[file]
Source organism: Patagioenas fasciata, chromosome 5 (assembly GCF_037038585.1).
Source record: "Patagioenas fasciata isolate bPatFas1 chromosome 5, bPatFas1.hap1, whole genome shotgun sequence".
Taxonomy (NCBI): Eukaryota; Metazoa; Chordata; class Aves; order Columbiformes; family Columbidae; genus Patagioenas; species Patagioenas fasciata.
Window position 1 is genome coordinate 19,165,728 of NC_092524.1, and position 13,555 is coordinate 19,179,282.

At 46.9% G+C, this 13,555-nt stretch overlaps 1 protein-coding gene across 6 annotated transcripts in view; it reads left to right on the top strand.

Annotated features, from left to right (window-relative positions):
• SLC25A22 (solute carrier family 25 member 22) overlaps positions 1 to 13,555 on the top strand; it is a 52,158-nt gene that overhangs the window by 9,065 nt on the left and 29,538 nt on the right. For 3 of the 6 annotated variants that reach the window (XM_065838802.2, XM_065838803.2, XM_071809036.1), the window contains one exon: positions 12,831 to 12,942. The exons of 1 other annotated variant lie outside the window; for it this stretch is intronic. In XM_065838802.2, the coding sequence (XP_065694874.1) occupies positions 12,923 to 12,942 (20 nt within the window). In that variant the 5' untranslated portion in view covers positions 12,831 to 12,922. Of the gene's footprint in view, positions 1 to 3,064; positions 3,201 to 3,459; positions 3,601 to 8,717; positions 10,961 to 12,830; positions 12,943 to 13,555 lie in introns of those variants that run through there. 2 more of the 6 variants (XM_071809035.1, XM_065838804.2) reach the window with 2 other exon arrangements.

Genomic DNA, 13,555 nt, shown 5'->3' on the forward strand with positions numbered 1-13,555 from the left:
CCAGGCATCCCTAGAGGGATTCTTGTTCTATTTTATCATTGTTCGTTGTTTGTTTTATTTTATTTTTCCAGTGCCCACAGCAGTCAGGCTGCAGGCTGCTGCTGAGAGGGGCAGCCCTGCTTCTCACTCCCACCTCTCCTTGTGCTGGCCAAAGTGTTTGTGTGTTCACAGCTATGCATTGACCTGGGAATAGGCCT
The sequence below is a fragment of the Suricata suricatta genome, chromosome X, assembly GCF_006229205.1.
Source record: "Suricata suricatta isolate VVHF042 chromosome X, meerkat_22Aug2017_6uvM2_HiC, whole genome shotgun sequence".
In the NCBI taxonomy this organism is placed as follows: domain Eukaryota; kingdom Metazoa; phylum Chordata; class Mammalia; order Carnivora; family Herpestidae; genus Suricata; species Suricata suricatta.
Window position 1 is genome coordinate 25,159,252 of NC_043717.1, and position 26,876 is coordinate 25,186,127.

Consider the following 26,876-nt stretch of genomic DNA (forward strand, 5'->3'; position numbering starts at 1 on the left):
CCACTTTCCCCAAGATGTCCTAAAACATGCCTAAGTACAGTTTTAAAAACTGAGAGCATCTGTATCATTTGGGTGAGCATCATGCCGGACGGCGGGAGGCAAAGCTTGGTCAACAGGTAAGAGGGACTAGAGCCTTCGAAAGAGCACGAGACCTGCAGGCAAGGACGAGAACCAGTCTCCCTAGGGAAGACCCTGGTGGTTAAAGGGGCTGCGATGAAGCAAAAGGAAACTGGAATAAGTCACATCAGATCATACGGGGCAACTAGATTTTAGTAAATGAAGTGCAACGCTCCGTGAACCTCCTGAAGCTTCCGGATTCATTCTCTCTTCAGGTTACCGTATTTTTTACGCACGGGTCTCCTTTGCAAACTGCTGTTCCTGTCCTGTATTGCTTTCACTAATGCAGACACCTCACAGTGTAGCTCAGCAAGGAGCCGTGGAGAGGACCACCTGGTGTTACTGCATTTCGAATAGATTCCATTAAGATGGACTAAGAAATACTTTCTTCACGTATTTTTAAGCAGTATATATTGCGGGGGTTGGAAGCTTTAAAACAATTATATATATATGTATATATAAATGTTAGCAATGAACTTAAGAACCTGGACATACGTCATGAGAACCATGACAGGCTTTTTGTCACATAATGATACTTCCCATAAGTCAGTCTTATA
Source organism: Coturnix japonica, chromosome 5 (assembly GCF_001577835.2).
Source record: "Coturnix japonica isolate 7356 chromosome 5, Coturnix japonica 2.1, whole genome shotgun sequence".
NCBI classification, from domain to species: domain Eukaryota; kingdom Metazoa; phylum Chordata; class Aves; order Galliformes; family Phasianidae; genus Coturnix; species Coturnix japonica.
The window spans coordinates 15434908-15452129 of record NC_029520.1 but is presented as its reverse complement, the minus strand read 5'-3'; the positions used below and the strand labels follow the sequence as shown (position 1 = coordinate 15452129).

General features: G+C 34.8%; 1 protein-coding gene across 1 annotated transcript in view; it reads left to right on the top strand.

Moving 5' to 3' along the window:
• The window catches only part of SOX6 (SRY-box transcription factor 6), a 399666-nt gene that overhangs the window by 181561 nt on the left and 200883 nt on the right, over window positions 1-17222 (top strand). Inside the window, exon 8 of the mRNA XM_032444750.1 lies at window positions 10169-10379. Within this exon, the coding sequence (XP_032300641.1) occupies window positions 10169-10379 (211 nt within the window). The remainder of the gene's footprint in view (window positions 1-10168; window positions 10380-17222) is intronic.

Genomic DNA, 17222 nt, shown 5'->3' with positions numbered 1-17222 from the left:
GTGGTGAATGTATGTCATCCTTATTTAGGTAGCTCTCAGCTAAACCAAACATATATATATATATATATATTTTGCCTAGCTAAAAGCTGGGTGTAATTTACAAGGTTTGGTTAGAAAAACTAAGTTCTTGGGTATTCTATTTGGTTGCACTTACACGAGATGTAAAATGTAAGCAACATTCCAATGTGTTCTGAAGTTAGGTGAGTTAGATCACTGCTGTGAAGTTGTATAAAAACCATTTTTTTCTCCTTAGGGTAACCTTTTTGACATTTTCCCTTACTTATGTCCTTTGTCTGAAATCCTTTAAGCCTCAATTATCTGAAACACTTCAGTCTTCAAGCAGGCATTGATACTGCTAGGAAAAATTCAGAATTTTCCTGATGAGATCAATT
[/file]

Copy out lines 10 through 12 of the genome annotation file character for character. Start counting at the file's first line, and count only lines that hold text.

The sequence below is a fragment of the Suricata suricatta genome, chromosome X, assembly GCF_006229205.1.
Source record: "Suricata suricatta isolate VVHF042 chromosome X, meerkat_22Aug2017_6uvM2_HiC, whole genome shotgun sequence".
In the NCBI taxonomy this organism is placed as follows: domain Eukaryota; kingdom Metazoa; phylum Chordata; class Mammalia; order Carnivora; family Herpestidae; genus Suricata; species Suricata suricatta.